The Times Square Church has to appeal all across the range of tastes because it is such a big Church, but I tend to prefer a little more solemness than the joyfulness that TSC uses to express their worship of the Lord.  I admire and envy their connection; but I just don’t really share in it.  I was the guy who just stood still while everyone else swayed.  I’m just the whitest-white guy around.  No big deal, but that’s the way I tend to be.

I was there a couple of months ago and did manage to get a seat in the main theater area.  It was really nice and highly enjoyable, but I honestly get a real connection to the Lord in the reading of Creed and the Confession and the oh-so-familiar reading of the Passion (all of which are part and parcel of the Episcopal service).  That’s a big deal and it matches the way I tend to be. 

Nevertheless, sometimes I think the Episcopal Church (at least at the highest levels) is trying to drive away everyone that isn’t willing to go with their modernization agenda.  And I don’t really feel that willing.



NYC Half-marathon photos

August 5, 2007

On my way to Church, I found the annual NYC half-marathon was in progress.  Even if I hadn’t been aware of it before, I would have known something was up when I started seeing cops all over the place starting at Fifth Avenue and lots and lots of re-directed traffic.  In fact, they had blocked off 7th Avenue for part of the half-marathon and then they had also blocked off part of 6th Avenue for a street fair.  The runners were coming south on 7th and then were cutting east to pass Broadway, so no traffic on it at that part, and then going to 8th Avenue to go north again.  And that’s on top of part of Lexington Avenue being cut off because of work being done at the steampipe explosion site.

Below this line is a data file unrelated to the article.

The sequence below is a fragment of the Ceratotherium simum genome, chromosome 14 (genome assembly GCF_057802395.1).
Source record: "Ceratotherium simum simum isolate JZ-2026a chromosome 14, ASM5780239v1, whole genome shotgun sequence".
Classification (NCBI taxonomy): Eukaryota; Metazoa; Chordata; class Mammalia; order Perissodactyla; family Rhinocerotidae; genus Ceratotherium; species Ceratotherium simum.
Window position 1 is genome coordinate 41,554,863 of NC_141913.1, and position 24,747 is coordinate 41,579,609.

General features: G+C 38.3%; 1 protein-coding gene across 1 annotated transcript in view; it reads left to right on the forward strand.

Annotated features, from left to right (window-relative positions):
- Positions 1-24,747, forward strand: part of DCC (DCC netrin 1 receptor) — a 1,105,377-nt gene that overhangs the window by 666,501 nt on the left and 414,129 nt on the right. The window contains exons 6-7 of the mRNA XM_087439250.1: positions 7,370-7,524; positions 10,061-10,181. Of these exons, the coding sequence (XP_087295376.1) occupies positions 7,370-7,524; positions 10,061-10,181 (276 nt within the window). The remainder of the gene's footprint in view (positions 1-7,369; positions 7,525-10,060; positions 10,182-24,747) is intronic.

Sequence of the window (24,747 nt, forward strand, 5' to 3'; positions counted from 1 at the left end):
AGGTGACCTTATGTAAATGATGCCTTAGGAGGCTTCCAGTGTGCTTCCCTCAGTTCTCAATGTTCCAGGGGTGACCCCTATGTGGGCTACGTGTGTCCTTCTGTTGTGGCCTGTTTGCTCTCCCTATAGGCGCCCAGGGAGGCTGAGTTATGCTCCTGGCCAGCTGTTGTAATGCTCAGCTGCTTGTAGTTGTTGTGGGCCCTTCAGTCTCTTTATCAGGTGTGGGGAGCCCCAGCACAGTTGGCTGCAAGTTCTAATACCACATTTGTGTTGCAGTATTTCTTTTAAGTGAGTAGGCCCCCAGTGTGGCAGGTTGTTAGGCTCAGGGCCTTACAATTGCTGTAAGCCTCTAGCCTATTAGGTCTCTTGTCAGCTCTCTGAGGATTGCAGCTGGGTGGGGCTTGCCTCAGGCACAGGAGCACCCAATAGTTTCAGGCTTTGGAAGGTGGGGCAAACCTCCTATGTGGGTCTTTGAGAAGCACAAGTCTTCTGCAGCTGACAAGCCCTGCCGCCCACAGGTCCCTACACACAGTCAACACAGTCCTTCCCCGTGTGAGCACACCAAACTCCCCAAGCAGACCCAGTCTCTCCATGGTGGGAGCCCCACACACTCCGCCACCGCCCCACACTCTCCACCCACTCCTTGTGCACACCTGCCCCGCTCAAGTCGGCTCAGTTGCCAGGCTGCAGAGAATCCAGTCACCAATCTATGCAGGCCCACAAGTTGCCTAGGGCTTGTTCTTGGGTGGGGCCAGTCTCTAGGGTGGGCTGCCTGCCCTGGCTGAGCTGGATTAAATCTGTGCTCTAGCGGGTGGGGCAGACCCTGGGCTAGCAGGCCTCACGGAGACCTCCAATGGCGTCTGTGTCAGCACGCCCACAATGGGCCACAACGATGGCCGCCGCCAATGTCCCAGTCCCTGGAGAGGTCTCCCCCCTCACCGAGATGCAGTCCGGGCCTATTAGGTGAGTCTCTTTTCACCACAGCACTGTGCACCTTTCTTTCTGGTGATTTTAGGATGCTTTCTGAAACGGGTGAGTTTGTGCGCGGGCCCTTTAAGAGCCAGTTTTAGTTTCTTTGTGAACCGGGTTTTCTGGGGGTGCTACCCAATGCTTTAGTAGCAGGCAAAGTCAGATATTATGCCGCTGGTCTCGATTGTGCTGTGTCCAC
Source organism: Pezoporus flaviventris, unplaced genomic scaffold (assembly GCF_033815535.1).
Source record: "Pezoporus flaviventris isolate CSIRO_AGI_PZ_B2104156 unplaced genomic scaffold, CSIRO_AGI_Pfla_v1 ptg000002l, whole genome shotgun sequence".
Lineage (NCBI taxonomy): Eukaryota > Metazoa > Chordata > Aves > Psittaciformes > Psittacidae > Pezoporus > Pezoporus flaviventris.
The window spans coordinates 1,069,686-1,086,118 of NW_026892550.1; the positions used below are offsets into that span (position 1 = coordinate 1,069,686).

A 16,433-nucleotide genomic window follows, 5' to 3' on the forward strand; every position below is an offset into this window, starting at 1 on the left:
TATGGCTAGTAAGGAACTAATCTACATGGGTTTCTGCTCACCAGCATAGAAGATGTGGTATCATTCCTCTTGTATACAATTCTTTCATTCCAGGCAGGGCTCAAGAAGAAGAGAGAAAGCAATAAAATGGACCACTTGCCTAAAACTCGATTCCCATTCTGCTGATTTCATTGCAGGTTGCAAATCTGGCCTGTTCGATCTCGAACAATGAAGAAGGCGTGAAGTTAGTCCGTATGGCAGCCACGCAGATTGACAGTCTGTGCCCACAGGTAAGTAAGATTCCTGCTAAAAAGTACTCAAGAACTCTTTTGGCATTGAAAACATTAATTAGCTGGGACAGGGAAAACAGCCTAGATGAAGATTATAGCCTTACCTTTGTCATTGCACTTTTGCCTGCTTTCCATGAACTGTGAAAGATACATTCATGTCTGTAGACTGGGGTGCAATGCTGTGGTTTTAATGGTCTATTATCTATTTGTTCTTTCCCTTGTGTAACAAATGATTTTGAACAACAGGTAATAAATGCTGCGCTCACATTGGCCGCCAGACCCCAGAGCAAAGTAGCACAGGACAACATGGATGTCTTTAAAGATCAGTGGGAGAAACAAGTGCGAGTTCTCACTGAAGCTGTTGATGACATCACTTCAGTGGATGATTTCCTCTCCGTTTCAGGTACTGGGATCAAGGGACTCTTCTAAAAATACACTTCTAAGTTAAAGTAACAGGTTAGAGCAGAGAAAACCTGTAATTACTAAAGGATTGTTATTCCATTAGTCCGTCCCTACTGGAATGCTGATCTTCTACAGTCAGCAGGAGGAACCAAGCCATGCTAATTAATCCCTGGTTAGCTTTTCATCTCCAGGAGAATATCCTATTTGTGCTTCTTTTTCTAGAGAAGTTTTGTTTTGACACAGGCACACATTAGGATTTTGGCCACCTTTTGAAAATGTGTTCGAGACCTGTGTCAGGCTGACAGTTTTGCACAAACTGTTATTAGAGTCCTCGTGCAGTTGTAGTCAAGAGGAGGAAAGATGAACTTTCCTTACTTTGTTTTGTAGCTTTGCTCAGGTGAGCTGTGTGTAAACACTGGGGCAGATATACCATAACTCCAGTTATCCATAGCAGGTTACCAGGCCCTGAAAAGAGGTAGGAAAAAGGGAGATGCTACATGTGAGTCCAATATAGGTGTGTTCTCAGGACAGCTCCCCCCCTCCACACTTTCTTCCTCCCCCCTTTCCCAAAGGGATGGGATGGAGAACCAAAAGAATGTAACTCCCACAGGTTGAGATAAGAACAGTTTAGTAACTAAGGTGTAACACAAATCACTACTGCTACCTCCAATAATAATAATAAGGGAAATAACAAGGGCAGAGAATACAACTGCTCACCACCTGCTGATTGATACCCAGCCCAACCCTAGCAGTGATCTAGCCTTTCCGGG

So, out of roughly 16 north-south roads in Manhattan, at least at the level of 42nd Street, five were blocked to some degree.  That’s extraordinary.

Anyway, here a couple of photos taken in Times Square.

Times Square half-marathon 1

NYC half-marathon in Times Square 2

I know a couple of people from work who were going to run in it today.  I watched for about 20 minutes but didn’t see any of them. 

Oh, Church had about 20 of us today.  We’re practically bursting with people this summer. 

By the time Church was over, the marathon runners had finished their run through Times Square and the street was open again.


Today’s Church service and the purchase of a camera

July 15, 2007

As is my habit, I went to Church a little early today and ended up in Times Square a bit early for the service.  It was relatively hot and humid, so I decided to stop at Duane Reade to cool off and just look around.  I went in and was astonished:  a simple, small, inexpensive digital camera.  Only $20.  Not bad; okay, it’s actually dirt cheap.  I recently started to think about blogging and knew that I’d want to include pictures, but a half decent camera is $300 and if I didn’t feel like continuing the blogging, the camera would quickly turn worthless as it would go out of date.  Also, it seems extreme to buy a really nice camera that would generate huge files that people would have to download.  I figured that VGA cheaply done or VGA expensively generated would be about all I’d want.

So, this camera occupied way too much of my thoughts during today’s service.  Incidentally, we had about 11 people at the service.

After I left, I went straight back and bought the camera and some batteries.  I started taking pictures right away.  Wow, are they sub-optimal.  Here’s the Coca-Cola sign at one end of Times Square.

Times Square Coca Cola Sign

And here’s another.  This time it is the view of the square itself including the building where they drop the “ball”.

Times Square

Perhaps it’s an incentive to get a better camera…after a while.